5. Check Homeowners Insurance Policy. A property owner who agrees to offer a property for a short-term rental, arguably creates a greater liability risk related to the use of the property.  If someone gets hurt or property gets damaged then there is likelihood that the typical homeowner’s policy will not cover claims if it is determined that the claim resulted from the rental of the home for a short-term rental.  Therefore, the owner of the property should verify coverage and obtain specific insurance coverage, if needed.  Further the owner should notify the insurance carrier in writing of the intended use of the property.

Five essential steps the renter must do to protect themselves and their vacation experience:

  1. Use a Reputable Online Booking or Management Service. Review the service’s online reputation, if it is not a national entity or company, check local records, including local business review services. If using a website consider the website’s payment methods and established security policies.  Carefully review and consider any comments that may have been posted online about the service.  There are many services that facilitate vacation home and home-sharing rentals, so if research reveals negative comments about a particular service it is best to consider another.
  2. Payment. Do not pay by cash, check, money order or wire transfer.  Always use a credit card that enables you to dispute charges in the event that there is a problem.  This is extremely important as owners of properties may get “better offers” and then attempt to cancel a reservation and delay or even never refund funds paid.
  3. Use a Guest Agreement. For the same reasons that a property owner needs to have a Guest Agreement, so should the renter.  An agreement should be written to protect both sides, so there is a clear understanding of the terms and conditions of the arrangement.  In the event that one party fails to comply then the agreement may be the only way of providing appropriate legal recourse to the aggrieved party.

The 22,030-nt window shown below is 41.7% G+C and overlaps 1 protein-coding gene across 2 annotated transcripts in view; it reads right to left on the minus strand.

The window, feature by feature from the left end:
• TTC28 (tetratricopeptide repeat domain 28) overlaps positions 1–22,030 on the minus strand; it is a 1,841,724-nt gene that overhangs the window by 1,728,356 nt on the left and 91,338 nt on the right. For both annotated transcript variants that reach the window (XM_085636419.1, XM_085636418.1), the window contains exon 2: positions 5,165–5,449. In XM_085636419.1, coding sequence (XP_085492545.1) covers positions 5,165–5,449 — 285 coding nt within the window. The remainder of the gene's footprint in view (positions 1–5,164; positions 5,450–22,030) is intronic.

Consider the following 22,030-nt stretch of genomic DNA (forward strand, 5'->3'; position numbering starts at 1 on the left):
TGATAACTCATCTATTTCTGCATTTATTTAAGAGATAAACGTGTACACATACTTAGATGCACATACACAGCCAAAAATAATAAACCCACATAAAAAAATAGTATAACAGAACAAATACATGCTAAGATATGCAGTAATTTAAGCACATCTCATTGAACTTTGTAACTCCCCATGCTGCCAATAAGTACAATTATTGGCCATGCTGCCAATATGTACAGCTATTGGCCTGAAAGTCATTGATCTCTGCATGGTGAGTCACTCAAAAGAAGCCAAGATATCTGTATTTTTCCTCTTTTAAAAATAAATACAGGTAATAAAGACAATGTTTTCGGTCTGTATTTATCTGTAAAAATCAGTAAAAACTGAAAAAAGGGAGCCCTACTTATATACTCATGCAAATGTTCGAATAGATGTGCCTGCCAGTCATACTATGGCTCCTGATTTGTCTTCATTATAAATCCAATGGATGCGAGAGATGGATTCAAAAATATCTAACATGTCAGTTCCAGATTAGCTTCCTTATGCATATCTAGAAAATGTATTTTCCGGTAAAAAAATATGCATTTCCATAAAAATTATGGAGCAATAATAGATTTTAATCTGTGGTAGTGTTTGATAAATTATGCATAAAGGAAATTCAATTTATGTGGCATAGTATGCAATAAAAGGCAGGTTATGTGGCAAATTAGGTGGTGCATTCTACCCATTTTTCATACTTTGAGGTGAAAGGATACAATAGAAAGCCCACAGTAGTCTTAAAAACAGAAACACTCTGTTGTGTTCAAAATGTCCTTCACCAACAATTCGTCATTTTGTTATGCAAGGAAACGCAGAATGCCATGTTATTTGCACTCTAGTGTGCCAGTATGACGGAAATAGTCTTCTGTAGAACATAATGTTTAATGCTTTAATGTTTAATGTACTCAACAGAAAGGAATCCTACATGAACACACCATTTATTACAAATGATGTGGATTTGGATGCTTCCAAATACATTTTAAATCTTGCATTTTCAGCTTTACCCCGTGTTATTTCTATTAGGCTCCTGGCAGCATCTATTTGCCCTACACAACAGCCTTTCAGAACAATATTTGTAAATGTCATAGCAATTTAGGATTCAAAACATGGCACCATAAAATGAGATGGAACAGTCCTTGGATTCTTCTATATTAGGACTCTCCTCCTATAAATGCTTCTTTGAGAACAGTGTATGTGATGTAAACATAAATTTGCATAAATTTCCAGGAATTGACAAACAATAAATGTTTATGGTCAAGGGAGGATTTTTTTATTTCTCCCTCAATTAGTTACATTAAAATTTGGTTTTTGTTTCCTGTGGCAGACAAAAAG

4. Verify that the Property Exists. There are many online resources that can be used to verify that the property exists. Online maps and searches such as those provided by Zillow, Google and the local property appraiser or tax accessor, can provide credible information on the property from anywhere in the world.  Additionally, if the renter is not familiar with the area, online tools can be used to research the neighborhood, including crime statistics and proximity to things that may be of interest.  Finally, simply searching the address on the internet can reveal whether there has been any positive or negative activity at the property that may have been reported in the media.
  5. Be a Good Neighbor. Renters should always remember that a vacation home rental or home-sharing property is likely in a neighborhood where many people own and live in their homes.  A typical renter is on vacation and therefore, is not limited by the normal restraints of everyday life.  In many instances, however, the neighbors are and they may get upset if their quiet use of their homes is violated by the activities of a short-term renter.  There are very few things that can put a damper on a vacation, like having to deal with law enforcement because someone has complained about certain activities.  If a renter knows the rules and is courteous and respectful of others, then the arrangement will work out great.  If, however, the renter wants to have more of a party-vacation, then that renter may want to rent more traditional accommodations, like a resort hotel where almost everyone is on vacation.

Like many arrangements, renting a vacation-home or sharing a home is a transaction that has legal consequences for all involved parties.  As a result, it is important that both parties know their rights and just as importantly, their obligations.  With research, full disclosure and a well-drafted guest agreement, each party will know exactly what to expect and the transaction will be a mutually beneficial and rewarding experience.